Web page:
Pertussis is a highly contagious respiratory disease that affects people of all ages. young infants and people with comorbidities are at higher risk of infection and may suffer more severe outcomes. 1-5

One infected person can infect up to 17 other individuals.2

Pertussis (R0= 15-17) is more contagious than other respiratory diseases like influenza (R0=1- 2)6 and covid-19 (R0=2-8).7*

*estimates vary in current dynamic pandemic setting

A vaccination coverage ≥90% in infants is needed to provide an adequate pertussis protection within the infant population.8

Young infants are at increased risk for serious complications of pertussis, including otitis media (middle ear infection), pneumonia, seizures, apnea (breathing problems), encephalopathy (brain disease), and pulmonary hypertension (high blood pressure that affects the arteries of the lungs and heart).2

Adults with comorbidities, such as chronic respiratory diseases, may also suffer from severe consequences. 3-5

Worldwide, cases of pertussis continue to be reported in all age groups during covid-19 pandemic.9-11

Despite a considerable reduction of pertussis transmission in 2020, probably due to the implementation of social distancing measures and high focus on covid-19 detection, pertussis cases were still reported. 9-11

  • for example, in the US 5,402 cases of pertussis were reported in 2020 compared to 18,778 cases reported in 2019 where there were no social distancing measures.11

Pertussis cases reported in 2020 were primarily in adolescents and adults. 9-11

While co-infection with any other infectious diseases is very rare in pertussis patients, recent studies in France and China reported a few patients coinfected with covid-19 and pertussis. 12

Co-infection of covid and pertussis can complicate disease management and treatment of both diseases. 14

Immunization services against pertussis were disrupted during the pandemic, leading to a great number of missed vaccinations across all ages. 15,16,17,18-19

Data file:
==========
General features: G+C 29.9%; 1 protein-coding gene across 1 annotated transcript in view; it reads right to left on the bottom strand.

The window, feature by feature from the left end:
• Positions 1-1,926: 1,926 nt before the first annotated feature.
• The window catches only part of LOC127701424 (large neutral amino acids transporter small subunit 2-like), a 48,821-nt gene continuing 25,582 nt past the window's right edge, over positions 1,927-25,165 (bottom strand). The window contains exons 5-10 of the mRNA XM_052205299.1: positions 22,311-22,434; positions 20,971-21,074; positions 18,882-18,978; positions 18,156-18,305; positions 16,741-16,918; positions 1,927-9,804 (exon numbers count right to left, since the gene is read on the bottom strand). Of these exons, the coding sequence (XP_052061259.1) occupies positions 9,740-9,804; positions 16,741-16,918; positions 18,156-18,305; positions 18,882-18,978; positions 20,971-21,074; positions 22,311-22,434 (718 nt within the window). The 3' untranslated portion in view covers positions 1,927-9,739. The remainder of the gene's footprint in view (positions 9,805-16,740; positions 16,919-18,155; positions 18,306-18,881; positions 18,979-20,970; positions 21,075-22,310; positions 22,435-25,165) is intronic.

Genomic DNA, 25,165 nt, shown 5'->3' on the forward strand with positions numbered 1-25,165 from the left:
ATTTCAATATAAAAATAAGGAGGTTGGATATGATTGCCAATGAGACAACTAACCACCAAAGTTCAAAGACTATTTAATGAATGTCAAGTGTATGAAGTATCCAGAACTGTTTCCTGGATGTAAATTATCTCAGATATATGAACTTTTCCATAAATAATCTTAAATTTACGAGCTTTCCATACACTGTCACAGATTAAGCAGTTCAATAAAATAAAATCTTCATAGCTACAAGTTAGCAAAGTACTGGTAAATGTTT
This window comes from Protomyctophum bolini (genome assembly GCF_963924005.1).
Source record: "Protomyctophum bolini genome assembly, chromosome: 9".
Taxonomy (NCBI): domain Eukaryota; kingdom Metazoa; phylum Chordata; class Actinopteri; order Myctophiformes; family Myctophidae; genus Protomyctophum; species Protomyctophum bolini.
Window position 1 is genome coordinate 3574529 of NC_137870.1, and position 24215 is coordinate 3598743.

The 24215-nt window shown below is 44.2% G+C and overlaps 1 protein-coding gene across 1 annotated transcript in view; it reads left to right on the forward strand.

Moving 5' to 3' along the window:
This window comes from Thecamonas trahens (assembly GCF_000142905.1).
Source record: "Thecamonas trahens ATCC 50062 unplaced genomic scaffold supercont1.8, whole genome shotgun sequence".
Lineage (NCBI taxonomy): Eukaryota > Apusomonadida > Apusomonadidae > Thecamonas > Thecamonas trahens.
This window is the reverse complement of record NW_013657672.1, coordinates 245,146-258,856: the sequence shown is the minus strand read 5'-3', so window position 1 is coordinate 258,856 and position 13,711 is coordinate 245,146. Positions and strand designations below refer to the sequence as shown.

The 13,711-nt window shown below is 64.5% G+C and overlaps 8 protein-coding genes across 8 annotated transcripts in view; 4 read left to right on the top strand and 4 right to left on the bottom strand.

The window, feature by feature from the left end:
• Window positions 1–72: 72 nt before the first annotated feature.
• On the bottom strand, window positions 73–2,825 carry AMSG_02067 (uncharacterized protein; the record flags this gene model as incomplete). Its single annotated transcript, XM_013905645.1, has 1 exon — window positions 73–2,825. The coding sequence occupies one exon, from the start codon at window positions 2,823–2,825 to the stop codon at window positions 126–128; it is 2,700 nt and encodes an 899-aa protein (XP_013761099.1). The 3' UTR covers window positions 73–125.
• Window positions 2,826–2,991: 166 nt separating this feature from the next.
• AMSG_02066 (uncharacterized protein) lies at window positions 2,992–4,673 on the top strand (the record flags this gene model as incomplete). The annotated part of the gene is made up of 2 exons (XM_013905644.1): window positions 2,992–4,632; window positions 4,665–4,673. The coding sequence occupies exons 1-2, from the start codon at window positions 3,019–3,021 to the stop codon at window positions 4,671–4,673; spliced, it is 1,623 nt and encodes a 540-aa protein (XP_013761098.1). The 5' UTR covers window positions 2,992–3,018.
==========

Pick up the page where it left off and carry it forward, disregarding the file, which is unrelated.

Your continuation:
In 2020, DTP3 (diphtheria, tetanus toxoid and pertussis) vaccine coverage was around 76%. this was almost 8% less than the expected coverage before the covid-19 pandemic.15

It is estimated that during 2020, 8.5 million children missed doses of DTP3 vaccine for reasons related to the covid-19 pandemic.15

In the US, vaccination against pertussis decreased by 26% from January –September 2020 vs 2019 in children younger than 6 years old. 16

In the US, Tdap doses administered to adolescents aged 13–17 decreased a median of 61% during march-may 2020 compared to previous years. 17

The situation improved only partially after most social distancing   measures had been lifted (median of 30% decrease).17
There has not been any increase in the number of doses administered above pre-pandemic levels, which indicates that adolescents that missed their vaccinations during lockdown periods remain unprotected.17
In the US, weekly vaccination rates among people aged ≥65 years dropped sharply during national lockdowns.18

During a survey conducted by the WHO more than one-third of 135 countries reported they were still experiencing disruptions to immunization services in Q1 2021.19

Due to the high transmission rates, a decrease in vaccination coverage can lead to pertussis outbreaks.16

A US study shows a 2.5 times higher risk of pertussis outbreaks occurring in under-vaccinated communities.20